It should be clear that the BPL and BPI files produced by a runtime package are used to support dynamic linking of the code that the package exports. The LIB file is used to support static linking of the code that the package exports. Essentially, the LIB file contains the OBJ files of the units contained by the package itself and is in fact an object library . When a function is required from the package, the appropriate OBJ from the LIB file is copied to the target executable. Each such executable, therefore, has its own copy.

Table 2.2 summarizes the purpose of the files produced by a package when it is successfully built.

Table 2.2. Package Files Created on a Successful Build






Borland Package Library (BPL)

Dynamically linkable library

Contains executable code of the package and exports the functions and data of the package.

A runtime library accessed by applications that are dynamically linked to it.

A design time library that can be installed into the IDE to make new components or editors available at design time.


Borland Import Library (BPI)

Import library

Contains import records for the functions and data exported by the corresponding BPL file required for dynamic linking to the BPL file.


Static Library File (LIB)

Object library

A static library containing the object files of the units contained by the package. Used to statically link exported functions and data to a target application.

Table 2.2 shows that, in order to use a runtime BPL, the corresponding BPI file must be available at link time for the external references to the BPL to be resolved.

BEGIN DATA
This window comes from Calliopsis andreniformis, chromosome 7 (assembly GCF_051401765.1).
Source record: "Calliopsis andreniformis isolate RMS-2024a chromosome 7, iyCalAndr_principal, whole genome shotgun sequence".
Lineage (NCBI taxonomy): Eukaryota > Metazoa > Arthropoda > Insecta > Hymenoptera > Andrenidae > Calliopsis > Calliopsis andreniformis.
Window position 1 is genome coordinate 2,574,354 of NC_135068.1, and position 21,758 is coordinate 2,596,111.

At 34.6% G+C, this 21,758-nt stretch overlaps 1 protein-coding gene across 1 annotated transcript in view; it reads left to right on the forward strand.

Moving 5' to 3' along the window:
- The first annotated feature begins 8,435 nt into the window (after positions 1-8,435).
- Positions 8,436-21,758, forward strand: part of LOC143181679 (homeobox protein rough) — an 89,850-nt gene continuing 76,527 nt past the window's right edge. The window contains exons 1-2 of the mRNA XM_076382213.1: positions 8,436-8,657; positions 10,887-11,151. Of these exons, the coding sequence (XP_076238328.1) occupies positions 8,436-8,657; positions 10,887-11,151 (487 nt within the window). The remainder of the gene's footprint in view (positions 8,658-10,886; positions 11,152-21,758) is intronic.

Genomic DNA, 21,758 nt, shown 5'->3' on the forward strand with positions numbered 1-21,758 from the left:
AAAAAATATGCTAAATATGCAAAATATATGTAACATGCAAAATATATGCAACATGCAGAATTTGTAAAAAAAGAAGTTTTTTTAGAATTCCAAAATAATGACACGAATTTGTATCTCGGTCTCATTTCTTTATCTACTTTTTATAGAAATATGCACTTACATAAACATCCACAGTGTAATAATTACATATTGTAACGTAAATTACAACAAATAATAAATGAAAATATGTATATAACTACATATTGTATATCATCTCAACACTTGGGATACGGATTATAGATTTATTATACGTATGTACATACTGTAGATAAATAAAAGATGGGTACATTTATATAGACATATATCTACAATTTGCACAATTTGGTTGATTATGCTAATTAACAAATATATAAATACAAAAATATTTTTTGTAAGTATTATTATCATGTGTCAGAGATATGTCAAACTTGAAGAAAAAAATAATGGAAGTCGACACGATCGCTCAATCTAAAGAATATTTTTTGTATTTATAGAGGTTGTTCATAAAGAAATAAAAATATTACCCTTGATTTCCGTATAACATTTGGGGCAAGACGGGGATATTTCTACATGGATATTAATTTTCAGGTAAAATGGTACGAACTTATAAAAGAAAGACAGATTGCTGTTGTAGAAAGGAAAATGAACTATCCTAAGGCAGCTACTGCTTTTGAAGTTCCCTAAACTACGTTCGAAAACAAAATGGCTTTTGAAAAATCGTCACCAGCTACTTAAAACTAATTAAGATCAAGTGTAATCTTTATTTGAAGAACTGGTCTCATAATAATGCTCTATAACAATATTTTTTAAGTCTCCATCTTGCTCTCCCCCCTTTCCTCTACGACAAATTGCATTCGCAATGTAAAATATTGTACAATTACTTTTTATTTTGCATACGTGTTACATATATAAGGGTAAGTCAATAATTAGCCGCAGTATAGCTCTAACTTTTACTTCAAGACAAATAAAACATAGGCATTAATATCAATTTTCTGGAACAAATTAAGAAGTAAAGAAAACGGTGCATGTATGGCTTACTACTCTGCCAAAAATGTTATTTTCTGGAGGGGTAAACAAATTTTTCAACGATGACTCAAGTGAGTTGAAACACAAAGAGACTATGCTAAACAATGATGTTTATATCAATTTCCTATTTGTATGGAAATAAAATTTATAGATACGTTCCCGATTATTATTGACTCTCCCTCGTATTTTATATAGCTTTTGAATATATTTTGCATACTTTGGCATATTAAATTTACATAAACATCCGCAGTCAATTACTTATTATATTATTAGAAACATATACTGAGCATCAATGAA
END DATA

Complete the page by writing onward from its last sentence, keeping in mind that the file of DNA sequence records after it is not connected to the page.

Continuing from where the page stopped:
When you compile and link a project, you can choose whether the project is dynamically linked or statically linked to the packages it requires. By default, dynamic linking is used. To change this setting for the project, uncheck the Build with Runtime Packages option on the Project, Options, Packages page.

It is also possible to choose units from a package that you want to be statically linked to a given unit within a project. To do this, add the #pragma link " unitname " directive, generally near the top of the unit, where unitname is the name of the unit that you want to be statically linked to the unit within your project. This results in the linker copying the required object file from the package's .lib file.

Considerations When Using Packages

For a class to be properly imported and exported from a package, the PACKAGE macro must be used after the class keyword in the class definition, as shown in the following code:

 class PACKAGE TMyComponent : public TComponent  {      // Component class definition here.  }; 

The PACKAGE macro must also be given in the declaration of the Register() function for the component. This is shown in the following code:

 namespace Newcomponent  {      void __fastcall PACKAGE Register()      {          TComponentClass classes[1] = {__classid(TMyComponent)};          RegisterComponents("Samples", classes, 0);      }  } 

Of course, this applies to component class definitions. If you use the Component Wizard (Component, New Component) to create the component, C++Builder will insert the PACKAGE macro for you.

To ensure that functions and data are properly imported and exported from a unit contained in a package, the #pragma package(smart_init) directive should be placed in the unit's source file, typically after any #include statements, but before any source code. Failing to do so will not prevent the unit from compiling, but it will prevent the package from statically linking. The purpose of the directive is to ensure that the packaged units are initialized in the order determined by their dependencies.

The #pragma package(smart_init,weak) directive is also available. This is used when you do not want a particular unit to be contained in the BPL file. Instead, the unit is placed in the BPI file. When the unit is required, it is copied from the BPI file and statically linked to the target application. Such a unit is said to be weakly packaged and is used to eliminate conflicts among packages that might depend on the same external library.


C++ Builder Developers Guide
C++Builder 5 Developers Guide
ISBN: 0672319721
EAN: 2147483647
Year: 2002
Pages: 253